Sourdough bread

Bread is a traditional food that is consumed since ancient times. Traditionally bread recipe contains flour (i.e., wheat or rye), water, salt (optional), and leavening agents (i.e., chemicals, baker’s yeast, sourdough). Sourdough is considered the oldest, natural starter and an alternative leavening agent for baker’s yeast and chemical. Sourdough bread’s popularity and consumption increased due to multiple health-promoting properties.33 Fermentation of sourdough is naturally done by LAB and yeast. Natural sourdough fermentation helps in the management of gastrointestinal disorders, i.e., irritable bowel syndrome (IBS), and celiac disease i.e., gluten intolerance syndrome by changing the molecular structure of proteins and carbohydrates. Consumption of sourdough bread improves digestion and gut health as sourdough bread contains prebiotic compounds. In addition, sourdough has quality mineral and vitamin content.34 Starter cultures used for the fermentation of different traditional fermented foods and beverages shows in Table 1.


Fermentation culture/micro-organisms


Fermented dairy products


Mixed culture (Lactococcus lactis ssp. lactis, L. lactis ssp. cremoris, L. lactis ssp. lactis biovar. Diacetylactis)

Vijayendra et al.76


Streptococcus thermophilus and Lactobacillus delbrueckii subsp. Bulgaricus

Chen et al.56


Lactic acid bacteria strains (Lactococcus lactis ssp. lactis, L. lactis ssp. cremoris, L. lactis ssp. lactis biovar. Diacetylactis, Streptococcus thermophilus, Lactobacillus delbrueckii subsp. Bulgaricus, Propionibacterium freudenreichii)



Bacterial species

Zanirati et al.77; Prado et al.70

Lactobacillus kefiranofaciens, Lactobacillus plantarum, Lactobacillus paracasei ssp. paracasei, Streptococcus thermophilus, Lactobacillus delbrueckii subsp. Bulgaricus.




Saccharomyces cerevisiae, S. unisporus, Candida kefyr, and Kluyveromyces marxianus ssp. Marxianus



Bacterial specices

Tang et al.75


Lactobacillus kefiranofaciens, Lactococcus lactis, Lactococcus raffinolactis, Lactobacillus helveticus, Citrobacter freundii




Pichia sp. BZ159, Meyerozyma caribbica, Dekkera anomala, Kazachstania unispora, Kluyveromyces marxianus, and uncultured Guehomyces


Fermented food products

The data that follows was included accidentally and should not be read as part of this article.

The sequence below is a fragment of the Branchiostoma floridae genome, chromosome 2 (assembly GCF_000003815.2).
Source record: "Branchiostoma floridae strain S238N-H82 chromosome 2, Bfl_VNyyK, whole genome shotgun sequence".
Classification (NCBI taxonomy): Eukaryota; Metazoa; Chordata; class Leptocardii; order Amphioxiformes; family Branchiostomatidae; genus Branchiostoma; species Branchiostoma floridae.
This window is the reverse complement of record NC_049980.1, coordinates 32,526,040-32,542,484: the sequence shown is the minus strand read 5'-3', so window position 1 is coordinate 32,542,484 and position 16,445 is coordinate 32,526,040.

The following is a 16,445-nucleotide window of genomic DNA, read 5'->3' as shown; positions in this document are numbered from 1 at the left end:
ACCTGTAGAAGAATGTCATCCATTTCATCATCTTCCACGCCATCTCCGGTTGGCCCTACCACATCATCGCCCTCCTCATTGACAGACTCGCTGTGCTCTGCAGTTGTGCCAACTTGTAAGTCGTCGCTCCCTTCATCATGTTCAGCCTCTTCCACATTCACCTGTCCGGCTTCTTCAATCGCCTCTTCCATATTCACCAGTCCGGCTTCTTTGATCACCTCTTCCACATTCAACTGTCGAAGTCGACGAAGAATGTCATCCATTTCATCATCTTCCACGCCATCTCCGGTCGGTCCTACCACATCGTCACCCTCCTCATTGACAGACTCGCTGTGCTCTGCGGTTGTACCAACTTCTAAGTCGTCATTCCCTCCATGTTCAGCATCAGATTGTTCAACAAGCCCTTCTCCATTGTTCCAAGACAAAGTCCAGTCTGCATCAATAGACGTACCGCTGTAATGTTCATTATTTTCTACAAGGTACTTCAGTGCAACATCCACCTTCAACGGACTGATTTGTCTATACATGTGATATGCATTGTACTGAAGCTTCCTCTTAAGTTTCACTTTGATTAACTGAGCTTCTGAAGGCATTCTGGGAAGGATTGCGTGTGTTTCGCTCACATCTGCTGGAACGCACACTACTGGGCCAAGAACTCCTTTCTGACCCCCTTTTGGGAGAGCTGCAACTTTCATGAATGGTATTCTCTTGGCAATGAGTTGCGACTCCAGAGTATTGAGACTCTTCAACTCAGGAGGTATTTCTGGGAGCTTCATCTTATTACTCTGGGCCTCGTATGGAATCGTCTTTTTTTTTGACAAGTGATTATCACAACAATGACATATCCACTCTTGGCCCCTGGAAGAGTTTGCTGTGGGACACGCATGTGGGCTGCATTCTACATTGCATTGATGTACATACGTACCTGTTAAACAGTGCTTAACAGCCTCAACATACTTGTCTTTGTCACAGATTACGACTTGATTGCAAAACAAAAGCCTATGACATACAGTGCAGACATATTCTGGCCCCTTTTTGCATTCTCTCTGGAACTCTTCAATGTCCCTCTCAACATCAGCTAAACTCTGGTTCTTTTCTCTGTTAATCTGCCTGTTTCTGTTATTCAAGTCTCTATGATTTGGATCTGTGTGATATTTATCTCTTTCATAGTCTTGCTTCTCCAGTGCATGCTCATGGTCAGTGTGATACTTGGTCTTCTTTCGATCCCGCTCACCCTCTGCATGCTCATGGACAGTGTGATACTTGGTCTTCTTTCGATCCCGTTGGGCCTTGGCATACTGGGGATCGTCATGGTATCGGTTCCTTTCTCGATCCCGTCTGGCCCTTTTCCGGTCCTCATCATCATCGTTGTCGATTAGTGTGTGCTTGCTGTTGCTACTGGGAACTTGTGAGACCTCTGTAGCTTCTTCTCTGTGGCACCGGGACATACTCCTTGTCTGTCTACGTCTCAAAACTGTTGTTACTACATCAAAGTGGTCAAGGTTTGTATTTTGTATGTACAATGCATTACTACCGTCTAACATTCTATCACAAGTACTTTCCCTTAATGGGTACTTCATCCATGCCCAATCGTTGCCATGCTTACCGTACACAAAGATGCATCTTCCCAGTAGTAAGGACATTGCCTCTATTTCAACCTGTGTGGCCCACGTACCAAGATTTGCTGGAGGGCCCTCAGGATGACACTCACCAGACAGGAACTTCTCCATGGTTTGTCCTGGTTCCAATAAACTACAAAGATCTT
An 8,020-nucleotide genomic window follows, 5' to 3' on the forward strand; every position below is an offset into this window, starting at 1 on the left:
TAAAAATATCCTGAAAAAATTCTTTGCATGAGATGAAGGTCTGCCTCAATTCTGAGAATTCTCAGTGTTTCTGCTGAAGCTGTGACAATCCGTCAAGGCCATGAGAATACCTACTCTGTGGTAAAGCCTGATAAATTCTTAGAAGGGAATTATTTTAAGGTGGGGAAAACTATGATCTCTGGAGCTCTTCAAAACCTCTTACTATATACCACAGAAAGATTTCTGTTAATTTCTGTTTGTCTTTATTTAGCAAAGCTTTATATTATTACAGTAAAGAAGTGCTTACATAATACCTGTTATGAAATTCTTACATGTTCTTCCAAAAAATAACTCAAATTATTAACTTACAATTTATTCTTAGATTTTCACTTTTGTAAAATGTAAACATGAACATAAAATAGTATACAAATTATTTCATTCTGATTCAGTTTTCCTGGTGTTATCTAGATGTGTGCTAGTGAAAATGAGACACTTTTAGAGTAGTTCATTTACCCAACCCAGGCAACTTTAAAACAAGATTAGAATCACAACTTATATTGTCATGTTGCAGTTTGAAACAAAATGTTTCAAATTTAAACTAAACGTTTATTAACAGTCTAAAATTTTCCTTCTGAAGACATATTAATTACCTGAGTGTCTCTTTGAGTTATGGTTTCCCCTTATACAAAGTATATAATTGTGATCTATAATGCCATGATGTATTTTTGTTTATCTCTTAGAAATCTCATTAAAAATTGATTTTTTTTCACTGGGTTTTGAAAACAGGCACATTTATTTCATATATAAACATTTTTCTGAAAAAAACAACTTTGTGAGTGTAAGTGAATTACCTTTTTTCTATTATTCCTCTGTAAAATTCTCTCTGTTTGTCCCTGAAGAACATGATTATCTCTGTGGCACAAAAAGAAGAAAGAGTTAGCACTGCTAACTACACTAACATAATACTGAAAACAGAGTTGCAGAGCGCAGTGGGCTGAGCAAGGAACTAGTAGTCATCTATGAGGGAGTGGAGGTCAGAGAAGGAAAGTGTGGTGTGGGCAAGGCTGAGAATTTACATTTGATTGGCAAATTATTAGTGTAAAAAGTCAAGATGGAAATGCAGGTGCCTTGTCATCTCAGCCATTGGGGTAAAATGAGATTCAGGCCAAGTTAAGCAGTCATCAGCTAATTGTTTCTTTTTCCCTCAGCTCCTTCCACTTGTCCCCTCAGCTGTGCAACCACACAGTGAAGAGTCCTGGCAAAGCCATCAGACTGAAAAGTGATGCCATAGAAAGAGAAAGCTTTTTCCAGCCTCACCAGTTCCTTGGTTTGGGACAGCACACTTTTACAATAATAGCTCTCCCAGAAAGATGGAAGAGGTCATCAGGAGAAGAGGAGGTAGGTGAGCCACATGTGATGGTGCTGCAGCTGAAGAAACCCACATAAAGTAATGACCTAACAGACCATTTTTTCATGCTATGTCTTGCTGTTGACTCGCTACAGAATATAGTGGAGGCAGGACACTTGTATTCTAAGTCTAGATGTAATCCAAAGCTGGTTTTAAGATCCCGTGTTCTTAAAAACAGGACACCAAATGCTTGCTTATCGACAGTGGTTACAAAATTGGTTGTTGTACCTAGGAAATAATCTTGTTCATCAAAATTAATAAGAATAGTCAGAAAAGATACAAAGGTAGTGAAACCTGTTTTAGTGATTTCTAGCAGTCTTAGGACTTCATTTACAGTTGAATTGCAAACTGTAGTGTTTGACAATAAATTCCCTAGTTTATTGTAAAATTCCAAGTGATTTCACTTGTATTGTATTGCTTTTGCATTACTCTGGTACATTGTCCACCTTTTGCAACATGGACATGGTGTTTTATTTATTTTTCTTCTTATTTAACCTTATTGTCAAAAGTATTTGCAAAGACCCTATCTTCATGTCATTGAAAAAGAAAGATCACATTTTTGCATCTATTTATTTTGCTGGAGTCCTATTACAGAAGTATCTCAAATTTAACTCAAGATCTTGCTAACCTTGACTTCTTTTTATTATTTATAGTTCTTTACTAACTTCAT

Sourdough bread

Bacterial species:

Calvert et al.55


Lactiplantibacillus plantarum, Levilactobacillus brevis, Fructilactobacillus sanfranciscensis, Limosilactobacillus fermentum, Leuconostoc mesenteroides, Weissella cibaria, Weissella confuse, etc.




Kazachstania exigua, Torulaspora delbrueckii, Wickerhamomyces anomalus, Pichia kudriavzevii, Saccharomyces cerevisiae, Kazachstania humilis, Candida krusei, etc.



Lactobacillus plantarum, Leuconostoc mesenteroides ssp. mesenteroides/dextranicum, Lactobacillus brevis, Lactobacillus rhamnosus GG

Beganović et al.54


Leuconostoc mesenteroides, Lactobacillus plantarum, Lactobacillus brevis and Pediococcus cerevisiae

Lee et al.30


(Leu. citreum, Leu. gasicomitatum, Leu. carnosum, Leu. gelidum, Leu. mesenteroides, Lb. sakei, Weissella koreensis, and W. cibaria)


Table 1 Traditional fermented foods and beverages and the fermenting microorganisms used to make them

Gastrointestinal health-promoting properties of different types of fermented food products

Hypocholesterolemic effects

Several scientific findings reported that regular consumption of selected probiotics (Lactobacillus acidophilus, Lactobacillus fermentum, Lactobacillus casei subsp. Casei, etc.) may help in the reduction of serum cholesterol (especially LD-L). Ali,35 studied the Hypocholesterolemic effects of kishk (a fermented functional food product containing dried milk and whole wheat mixture) on a rat experimental model over a period of 8 months. Rats fed a diet supplemented with kishk significantly (p£0.05) decreased the body weight and the liver/body weight ratio (maximum decrease was 18.78% at 30% supplementation level). Administration of kishk supplemented diet increased several other body parameters such as high-density and low-density lipoprotein (HDL and LDL) cholesterol, triglyceride concentration, serum cholesterol and atherogenic indices. In addition, parameters of kidney functioning and enzymatic activities of liver enzymes, also elevated positive group (supplemented with kishk and a high-cholesterol diet).